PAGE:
For Jay Town Supervisor Randall “Randy” Douglas, a tragedy that struck his community last week was something that he knew all too well because he lived through it once before.
When an accident claimed the lives of Theresa Caito, 75, and her grandson, 7-year-old Henry D. Caito, of Jay, on Nov. 30, Douglas said that he immediately felt for the family.
Douglas experienced a similar situation when he lost his brother and cousin in a 1970 drowning incident at Twin Ponds Campsite in Peru, and Douglas said that he knew all too well the questions and fingers that may be pointed after the fact.
“The day after when the stories started to appear in the papers, there was one comment that said, ‘rest in peace, there should have been guardrails there,’” Douglas said. “I saw the same things when my family had to deal with a tragedy like this.”
The grandmother and grandson were reportedly on their way to Au Sable Forks Elementary School when the vehicle they were riding in ended up submerged in a brook on Carey Road, a section of road that has two slabs of cut stone alongside the roadway blocking part of the waterway, but does not have guiderails.
In 1970, the Jay supervisor said that his family was asked about different questions surrounding the drowing deaths of his two family members, but they had focused on what was done to try and save the lives.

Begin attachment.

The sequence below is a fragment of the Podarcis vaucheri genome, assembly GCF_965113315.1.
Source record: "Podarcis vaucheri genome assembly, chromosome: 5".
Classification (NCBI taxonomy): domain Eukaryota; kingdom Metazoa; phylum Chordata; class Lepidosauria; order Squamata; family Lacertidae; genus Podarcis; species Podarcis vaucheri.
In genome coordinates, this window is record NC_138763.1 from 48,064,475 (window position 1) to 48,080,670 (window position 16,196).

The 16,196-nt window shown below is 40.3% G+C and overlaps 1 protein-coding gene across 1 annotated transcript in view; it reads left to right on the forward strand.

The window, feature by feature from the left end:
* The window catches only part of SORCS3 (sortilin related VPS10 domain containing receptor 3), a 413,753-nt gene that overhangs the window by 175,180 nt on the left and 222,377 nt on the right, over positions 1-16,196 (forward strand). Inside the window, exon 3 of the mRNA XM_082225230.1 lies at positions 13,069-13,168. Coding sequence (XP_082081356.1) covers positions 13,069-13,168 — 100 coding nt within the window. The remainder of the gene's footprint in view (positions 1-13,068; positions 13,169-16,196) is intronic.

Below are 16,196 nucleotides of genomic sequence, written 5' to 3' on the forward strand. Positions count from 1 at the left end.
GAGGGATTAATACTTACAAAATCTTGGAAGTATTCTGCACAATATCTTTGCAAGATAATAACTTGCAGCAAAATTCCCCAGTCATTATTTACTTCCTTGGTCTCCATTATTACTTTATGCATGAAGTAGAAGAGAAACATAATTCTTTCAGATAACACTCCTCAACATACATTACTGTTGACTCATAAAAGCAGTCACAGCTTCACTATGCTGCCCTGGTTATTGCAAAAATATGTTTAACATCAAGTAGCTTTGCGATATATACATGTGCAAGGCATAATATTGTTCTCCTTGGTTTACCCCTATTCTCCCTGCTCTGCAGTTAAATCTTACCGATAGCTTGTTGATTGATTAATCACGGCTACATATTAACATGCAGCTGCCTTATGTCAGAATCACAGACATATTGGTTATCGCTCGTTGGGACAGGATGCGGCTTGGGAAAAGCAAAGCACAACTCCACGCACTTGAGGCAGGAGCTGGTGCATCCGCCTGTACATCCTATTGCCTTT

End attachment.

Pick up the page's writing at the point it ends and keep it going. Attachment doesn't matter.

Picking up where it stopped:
“We were asked about if there was a lifeguard, if there was this or that,” Douglas said about the time following his family’s tragedy. “What we focused on was the fact that there was a State Police officer who was there and did all that he could to save them.”
Similarly, Douglas said that he had talked with the Caito family, who thanked the town DPW for the aid they provided on the scene of the car accident.
“They were in the water doing everything that they could to get those people out, and the family was very appreciative of that when we talked,” Douglas said. “They went way above and beyond the call to do whatever they could to get to those people.”
Douglas said that there was work done on that portion of the Carey Road culvert after Tropical Storm Irene devastated the area in August.
“We had done some work at that site after the storm, as we have done with many areas,” Douglas said, adding that he does not remember if guiderails were ever used on that section of road.
The supervisor added that guiderails are something that the town and highway department is constantly looking at.
“We are always looking at areas in the town that could use them,” Douglas said. “I got an email at 8:30 a.m. that morning about work in another section of town.”
The accident was the first of two over the past week, with Nadine A. Kilcullen, 49, of Horicon, killed when the car she was driving in was found upside down on Schroon River Road in Chester in the early morning hours of Dec. 5. According to reports, the car went off the road on a sharp right curve where there is no guiderail along the river. It landed several feet out into the river, upside down in about three feet of water.